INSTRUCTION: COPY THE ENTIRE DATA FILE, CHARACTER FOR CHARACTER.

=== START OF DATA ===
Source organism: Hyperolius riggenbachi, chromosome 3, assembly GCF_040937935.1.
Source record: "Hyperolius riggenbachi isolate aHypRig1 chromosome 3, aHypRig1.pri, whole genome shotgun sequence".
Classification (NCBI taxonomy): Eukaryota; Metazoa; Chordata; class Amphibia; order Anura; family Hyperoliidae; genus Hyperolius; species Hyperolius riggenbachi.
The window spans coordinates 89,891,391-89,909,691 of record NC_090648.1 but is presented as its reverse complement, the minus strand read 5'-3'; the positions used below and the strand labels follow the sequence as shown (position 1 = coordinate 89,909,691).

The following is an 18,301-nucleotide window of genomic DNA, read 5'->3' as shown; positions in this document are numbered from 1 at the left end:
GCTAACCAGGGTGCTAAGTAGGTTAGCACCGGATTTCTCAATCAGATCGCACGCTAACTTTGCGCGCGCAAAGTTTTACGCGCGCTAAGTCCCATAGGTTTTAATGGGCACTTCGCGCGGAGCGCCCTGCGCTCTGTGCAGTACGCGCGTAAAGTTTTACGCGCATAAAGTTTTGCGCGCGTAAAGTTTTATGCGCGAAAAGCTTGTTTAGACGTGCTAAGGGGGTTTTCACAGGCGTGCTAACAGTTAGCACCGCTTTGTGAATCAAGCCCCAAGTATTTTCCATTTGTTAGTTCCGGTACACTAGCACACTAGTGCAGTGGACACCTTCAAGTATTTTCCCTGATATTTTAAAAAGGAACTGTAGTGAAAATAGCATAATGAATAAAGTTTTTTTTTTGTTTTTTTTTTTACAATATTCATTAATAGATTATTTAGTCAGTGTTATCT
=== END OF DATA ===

Source organism: Hyperolius riggenbachi, chromosome 3, assembly GCF_040937935.1.
Source record: "Hyperolius riggenbachi isolate aHypRig1 chromosome 3, aHypRig1.pri, whole genome shotgun sequence".
Classification (NCBI taxonomy): Eukaryota; Metazoa; Chordata; class Amphibia; order Anura; family Hyperoliidae; genus Hyperolius; species Hyperolius riggenbachi.
The window spans coordinates 89,891,391-89,909,691 of record NC_090648.1 but is presented as its reverse complement, the minus strand read 5'-3'; the positions used below and the strand labels follow the sequence as shown (position 1 = coordinate 89,909,691).

The following is an 18,301-nucleotide window of genomic DNA, read 5'->3' as shown; positions in this document are numbered from 1 at the left end:
GCTAACCAGGGTGCTAAGTAGGTTAGCACCGGATTTCTCAATCAGATCGCACGCTAACTTTGCGCGCGCAAAGTTTTACGCGCGCTAAGTCCCATAGGTTTTAATGGGCACTTCGCGCGGAGCGCCCTGCGCTCTGTGCAGTACGCGCGTAAAGTTTTACGCGCATAAAGTTTTGCGCGCGTAAAGTTTTATGCGCGAAAAGCTTGTTTAGACGTGCTAAGGGGGTTTTCACAGGCGTGCTAACAGTTAGCACCGCTTTGTGAATCAAGCCCCAAGTATTTTCCATTTGTTAGTTCCGGTACACTAGCACACTAGTGCAGTGGACACCTTCAAGTATTTTCCCTGATATTTTAAAAAGGAACTGTAGTGAAAATAGCATAATGAATAAAGTTTTTTTTTTGTTTTTTTTTTTACAATATTCATTAATAGATTATTTAGTCAGTGTTATCT